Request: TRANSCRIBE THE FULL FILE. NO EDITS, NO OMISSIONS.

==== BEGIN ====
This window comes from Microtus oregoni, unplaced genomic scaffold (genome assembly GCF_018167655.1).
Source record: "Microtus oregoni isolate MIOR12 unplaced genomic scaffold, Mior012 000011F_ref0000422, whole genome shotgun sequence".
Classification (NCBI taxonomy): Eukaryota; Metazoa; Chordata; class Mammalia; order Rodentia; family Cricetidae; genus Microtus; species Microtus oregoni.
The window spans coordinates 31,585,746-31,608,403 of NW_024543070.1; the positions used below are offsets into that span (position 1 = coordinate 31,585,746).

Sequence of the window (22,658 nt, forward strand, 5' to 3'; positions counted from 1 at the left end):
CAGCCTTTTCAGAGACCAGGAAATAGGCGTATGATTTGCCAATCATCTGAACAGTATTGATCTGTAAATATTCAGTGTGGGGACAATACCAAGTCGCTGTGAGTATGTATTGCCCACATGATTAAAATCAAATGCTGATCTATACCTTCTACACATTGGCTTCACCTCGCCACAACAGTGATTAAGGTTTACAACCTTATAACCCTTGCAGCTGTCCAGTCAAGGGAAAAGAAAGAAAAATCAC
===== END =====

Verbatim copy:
This window comes from Microtus oregoni, unplaced genomic scaffold (genome assembly GCF_018167655.1).
Source record: "Microtus oregoni isolate MIOR12 unplaced genomic scaffold, Mior012 000011F_ref0000422, whole genome shotgun sequence".
Classification (NCBI taxonomy): Eukaryota; Metazoa; Chordata; class Mammalia; order Rodentia; family Cricetidae; genus Microtus; species Microtus oregoni.
The window spans coordinates 31,585,746-31,608,403 of NW_024543070.1; the positions used below are offsets into that span (position 1 = coordinate 31,585,746).

Sequence of the window (22,658 nt, forward strand, 5' to 3'; positions counted from 1 at the left end):
CAGCCTTTTCAGAGACCAGGAAATAGGCGTATGATTTGCCAATCATCTGAACAGTATTGATCTGTAAATATTCAGTGTGGGGACAATACCAAGTCGCTGTGAGTATGTATTGCCCACATGATTAAAATCAAATGCTGATCTATACCTTCTACACATTGGCTTCACCTCGCCACAACAGTGATTAAGGTTTACAACCTTATAACCCTTGCAGCTGTCCAGTCAAGGGAAAAGAAAGAAAAATCAC